‘I understand the industry,’ he said. ‘I love the farmers. I think, maybe, if I wasn’t doing this, I might like farming better than anything.’
Much like a child who dreams of being an astronaut, or Tony Blair’s aspirations of being the next Mick Jagger, there is no chance that Trump will swap the Oval Office for acres and acres of soybeans in Ohio.
The closest Trump came to being a farmer was during a primetime appearance at the 2005 Emmy Awards. Dressed in blue dungarees and a jaunty straw hat, the current president, joined by Megan Mullally, sang the opening theme of the beloved Sixties sitcom Green Acres.
Trump was competing in something the shows producers were calling ‘Emmy Idol’. Other participants included Macy Gray, Gary Dourdan, William Shatner and Kristen Bell, which goes a long way to understanding Trump’s place in the culture in 2005: adjacent to Captain Kirk and a guy off of CSI: Crime Scene Investigation.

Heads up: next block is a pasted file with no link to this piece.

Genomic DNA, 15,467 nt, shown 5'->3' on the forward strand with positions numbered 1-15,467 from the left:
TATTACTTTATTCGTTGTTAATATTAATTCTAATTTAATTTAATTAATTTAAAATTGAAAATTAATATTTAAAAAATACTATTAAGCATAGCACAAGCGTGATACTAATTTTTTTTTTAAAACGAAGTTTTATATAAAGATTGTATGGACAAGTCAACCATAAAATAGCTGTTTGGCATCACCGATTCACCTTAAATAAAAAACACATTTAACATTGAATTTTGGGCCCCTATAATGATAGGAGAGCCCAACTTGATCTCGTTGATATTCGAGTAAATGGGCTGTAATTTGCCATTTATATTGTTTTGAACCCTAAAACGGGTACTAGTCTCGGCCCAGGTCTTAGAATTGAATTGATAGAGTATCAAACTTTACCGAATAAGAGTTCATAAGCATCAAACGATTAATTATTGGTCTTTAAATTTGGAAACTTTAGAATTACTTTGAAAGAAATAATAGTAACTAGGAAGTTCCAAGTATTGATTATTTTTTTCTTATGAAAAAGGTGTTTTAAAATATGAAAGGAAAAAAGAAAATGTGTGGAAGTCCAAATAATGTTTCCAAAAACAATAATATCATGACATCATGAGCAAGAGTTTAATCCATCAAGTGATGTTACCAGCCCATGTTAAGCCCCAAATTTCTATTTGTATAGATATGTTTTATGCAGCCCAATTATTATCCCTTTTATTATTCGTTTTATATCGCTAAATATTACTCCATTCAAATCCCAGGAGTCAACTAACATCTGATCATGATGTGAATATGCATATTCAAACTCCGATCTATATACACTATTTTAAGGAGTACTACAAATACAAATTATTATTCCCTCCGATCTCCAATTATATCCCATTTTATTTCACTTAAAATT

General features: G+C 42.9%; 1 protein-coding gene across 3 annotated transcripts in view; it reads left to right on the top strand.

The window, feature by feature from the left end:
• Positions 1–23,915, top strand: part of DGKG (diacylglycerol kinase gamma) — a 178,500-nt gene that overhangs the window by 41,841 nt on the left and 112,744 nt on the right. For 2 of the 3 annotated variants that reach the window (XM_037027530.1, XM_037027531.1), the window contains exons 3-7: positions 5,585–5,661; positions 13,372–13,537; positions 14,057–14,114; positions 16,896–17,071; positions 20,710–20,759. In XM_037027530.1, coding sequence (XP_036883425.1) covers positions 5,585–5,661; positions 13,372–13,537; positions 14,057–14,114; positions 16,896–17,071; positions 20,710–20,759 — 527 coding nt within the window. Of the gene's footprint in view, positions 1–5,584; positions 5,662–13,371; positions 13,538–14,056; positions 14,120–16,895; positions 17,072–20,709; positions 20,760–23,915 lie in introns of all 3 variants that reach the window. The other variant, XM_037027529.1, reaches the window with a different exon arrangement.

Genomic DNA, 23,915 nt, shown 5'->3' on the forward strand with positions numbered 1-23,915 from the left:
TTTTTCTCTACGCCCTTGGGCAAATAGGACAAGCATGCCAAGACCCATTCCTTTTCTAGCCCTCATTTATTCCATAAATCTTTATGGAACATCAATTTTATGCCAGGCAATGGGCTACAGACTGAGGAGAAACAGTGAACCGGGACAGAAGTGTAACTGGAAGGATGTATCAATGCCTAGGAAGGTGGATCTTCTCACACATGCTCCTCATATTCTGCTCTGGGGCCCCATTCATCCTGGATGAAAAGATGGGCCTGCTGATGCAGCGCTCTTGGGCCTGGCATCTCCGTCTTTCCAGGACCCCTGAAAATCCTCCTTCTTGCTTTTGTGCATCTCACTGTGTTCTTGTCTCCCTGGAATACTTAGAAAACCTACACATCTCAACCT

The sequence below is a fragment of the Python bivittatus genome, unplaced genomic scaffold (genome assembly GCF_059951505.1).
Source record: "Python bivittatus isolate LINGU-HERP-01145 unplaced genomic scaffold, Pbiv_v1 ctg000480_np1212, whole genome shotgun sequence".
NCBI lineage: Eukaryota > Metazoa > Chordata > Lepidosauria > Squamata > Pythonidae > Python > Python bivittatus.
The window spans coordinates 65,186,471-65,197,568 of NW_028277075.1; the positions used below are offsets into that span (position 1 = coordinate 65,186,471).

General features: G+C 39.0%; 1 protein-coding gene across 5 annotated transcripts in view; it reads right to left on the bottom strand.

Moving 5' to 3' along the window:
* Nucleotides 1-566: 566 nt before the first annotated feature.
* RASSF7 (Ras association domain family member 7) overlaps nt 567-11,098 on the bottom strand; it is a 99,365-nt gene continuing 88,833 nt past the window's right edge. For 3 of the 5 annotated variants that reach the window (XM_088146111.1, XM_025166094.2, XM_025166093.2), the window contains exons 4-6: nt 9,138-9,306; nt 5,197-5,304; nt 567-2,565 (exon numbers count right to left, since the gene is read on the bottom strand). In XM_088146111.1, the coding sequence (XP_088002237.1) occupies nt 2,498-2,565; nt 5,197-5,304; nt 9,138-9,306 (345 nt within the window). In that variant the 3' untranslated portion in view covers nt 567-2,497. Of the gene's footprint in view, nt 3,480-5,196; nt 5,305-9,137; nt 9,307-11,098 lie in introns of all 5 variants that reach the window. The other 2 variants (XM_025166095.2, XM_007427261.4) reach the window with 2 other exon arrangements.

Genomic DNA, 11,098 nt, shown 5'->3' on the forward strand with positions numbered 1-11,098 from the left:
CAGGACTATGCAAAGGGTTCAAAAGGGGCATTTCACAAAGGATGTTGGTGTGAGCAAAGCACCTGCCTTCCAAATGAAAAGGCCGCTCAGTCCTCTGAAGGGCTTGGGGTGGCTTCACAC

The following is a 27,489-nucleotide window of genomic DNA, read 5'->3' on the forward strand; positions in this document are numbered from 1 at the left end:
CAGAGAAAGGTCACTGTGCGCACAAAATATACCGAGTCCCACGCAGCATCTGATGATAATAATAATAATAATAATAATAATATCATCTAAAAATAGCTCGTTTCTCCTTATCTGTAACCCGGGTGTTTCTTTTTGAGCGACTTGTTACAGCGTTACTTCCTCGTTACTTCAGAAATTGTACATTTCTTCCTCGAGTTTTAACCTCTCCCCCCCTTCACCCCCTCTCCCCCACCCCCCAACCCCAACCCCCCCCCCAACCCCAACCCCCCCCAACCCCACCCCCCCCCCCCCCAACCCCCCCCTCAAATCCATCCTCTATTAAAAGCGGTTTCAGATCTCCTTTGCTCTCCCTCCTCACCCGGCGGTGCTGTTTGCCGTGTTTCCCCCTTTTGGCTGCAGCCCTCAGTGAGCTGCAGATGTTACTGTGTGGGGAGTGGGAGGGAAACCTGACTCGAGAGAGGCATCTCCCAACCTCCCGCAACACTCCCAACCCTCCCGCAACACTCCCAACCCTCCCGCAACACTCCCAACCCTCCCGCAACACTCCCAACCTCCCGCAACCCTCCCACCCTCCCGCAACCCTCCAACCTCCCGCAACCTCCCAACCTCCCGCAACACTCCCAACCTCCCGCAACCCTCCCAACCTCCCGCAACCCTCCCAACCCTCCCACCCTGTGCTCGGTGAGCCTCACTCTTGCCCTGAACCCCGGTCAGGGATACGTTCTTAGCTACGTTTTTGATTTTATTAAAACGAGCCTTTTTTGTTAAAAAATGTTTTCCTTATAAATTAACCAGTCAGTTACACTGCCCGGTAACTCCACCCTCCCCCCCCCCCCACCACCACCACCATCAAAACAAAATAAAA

As with other clips from Trump’s decadent celebrity years – consider the Home Alone cameo or his oddly moving review of Citizen Kane – to watch the future 45th President of the United States perform at the Emmys is to be filled with a curious weightlessness.
However remotely, you are at once aware that serious people – biographers, archivists, intellectuals, historians – will dedicate entire careers to the study of this man and his actions. Will it be possible for those who did not live through the 2005 Emmys and other events to understand the broader zeitgeist of these years? Will they be able to document the growth of the irrational, the unembarrassable and the magical, to the extent that they dominated not only the culture but the politics of the world’s most powerful nation?
Let it never be taken for granted that of all the branching histories we could have ended up living in, the one we have taken is by far the strangest.